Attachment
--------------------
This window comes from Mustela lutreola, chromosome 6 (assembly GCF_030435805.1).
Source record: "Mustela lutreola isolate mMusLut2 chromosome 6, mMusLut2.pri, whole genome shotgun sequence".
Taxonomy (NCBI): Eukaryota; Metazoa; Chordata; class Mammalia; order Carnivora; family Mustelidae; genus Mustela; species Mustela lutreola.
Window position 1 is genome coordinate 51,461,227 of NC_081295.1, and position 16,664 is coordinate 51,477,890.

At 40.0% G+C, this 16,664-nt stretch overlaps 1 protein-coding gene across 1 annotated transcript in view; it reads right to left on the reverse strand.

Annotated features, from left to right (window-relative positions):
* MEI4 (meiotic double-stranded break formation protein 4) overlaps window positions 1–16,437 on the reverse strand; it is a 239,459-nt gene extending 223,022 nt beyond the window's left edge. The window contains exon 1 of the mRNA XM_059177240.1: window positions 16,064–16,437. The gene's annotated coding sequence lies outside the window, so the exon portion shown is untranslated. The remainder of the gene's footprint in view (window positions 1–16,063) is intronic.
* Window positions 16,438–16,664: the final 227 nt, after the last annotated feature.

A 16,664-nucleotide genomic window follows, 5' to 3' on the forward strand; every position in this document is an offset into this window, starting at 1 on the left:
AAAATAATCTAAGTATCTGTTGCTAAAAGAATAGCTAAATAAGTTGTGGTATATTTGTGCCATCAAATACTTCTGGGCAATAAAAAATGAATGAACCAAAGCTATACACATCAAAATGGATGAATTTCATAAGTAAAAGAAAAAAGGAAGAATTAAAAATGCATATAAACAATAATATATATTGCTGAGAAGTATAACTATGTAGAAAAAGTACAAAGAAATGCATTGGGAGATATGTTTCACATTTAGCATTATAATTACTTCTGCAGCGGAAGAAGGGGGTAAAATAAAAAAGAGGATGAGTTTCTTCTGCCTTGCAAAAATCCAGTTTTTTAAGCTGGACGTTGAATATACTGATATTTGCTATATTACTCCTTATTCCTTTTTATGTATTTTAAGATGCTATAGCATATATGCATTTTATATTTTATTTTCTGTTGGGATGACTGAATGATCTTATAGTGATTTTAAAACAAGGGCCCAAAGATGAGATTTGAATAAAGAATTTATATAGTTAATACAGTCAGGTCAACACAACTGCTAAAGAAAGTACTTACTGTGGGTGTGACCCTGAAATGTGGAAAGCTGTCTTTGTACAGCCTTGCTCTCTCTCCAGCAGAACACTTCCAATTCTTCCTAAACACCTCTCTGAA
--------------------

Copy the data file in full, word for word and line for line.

This window comes from Mustela lutreola, chromosome 6 (assembly GCF_030435805.1).
Source record: "Mustela lutreola isolate mMusLut2 chromosome 6, mMusLut2.pri, whole genome shotgun sequence".
Taxonomy (NCBI): Eukaryota; Metazoa; Chordata; class Mammalia; order Carnivora; family Mustelidae; genus Mustela; species Mustela lutreola.
Window position 1 is genome coordinate 51,461,227 of NC_081295.1, and position 16,664 is coordinate 51,477,890.

At 40.0% G+C, this 16,664-nt stretch overlaps 1 protein-coding gene across 1 annotated transcript in view; it reads right to left on the reverse strand.

Annotated features, from left to right (window-relative positions):
* MEI4 (meiotic double-stranded break formation protein 4) overlaps window positions 1–16,437 on the reverse strand; it is a 239,459-nt gene extending 223,022 nt beyond the window's left edge. The window contains exon 1 of the mRNA XM_059177240.1: window positions 16,064–16,437. The gene's annotated coding sequence lies outside the window, so the exon portion shown is untranslated. The remainder of the gene's footprint in view (window positions 1–16,063) is intronic.
* Window positions 16,438–16,664: the final 227 nt, after the last annotated feature.

A 16,664-nucleotide genomic window follows, 5' to 3' on the forward strand; every position in this document is an offset into this window, starting at 1 on the left:
AAAATAATCTAAGTATCTGTTGCTAAAAGAATAGCTAAATAAGTTGTGGTATATTTGTGCCATCAAATACTTCTGGGCAATAAAAAATGAATGAACCAAAGCTATACACATCAAAATGGATGAATTTCATAAGTAAAAGAAAAAAGGAAGAATTAAAAATGCATATAAACAATAATATATATTGCTGAGAAGTATAACTATGTAGAAAAAGTACAAAGAAATGCATTGGGAGATATGTTTCACATTTAGCATTATAATTACTTCTGCAGCGGAAGAAGGGGGTAAAATAAAAAAGAGGATGAGTTTCTTCTGCCTTGCAAAAATCCAGTTTTTTAAGCTGGACGTTGAATATACTGATATTTGCTATATTACTCCTTATTCCTTTTTATGTATTTTAAGATGCTATAGCATATATGCATTTTATATTTTATTTTCTGTTGGGATGACTGAATGATCTTATAGTGATTTTAAAACAAGGGCCCAAAGATGAGATTTGAATAAAGAATTTATATAGTTAATACAGTCAGGTCAACACAACTGCTAAAGAAAGTACTTACTGTGGGTGTGACCCTGAAATGTGGAAAGCTGTCTTTGTACAGCCTTGCTCTCTCTCCAGCAGAACACTTCCAATTCTTCCTAAACACCTCTCTGAA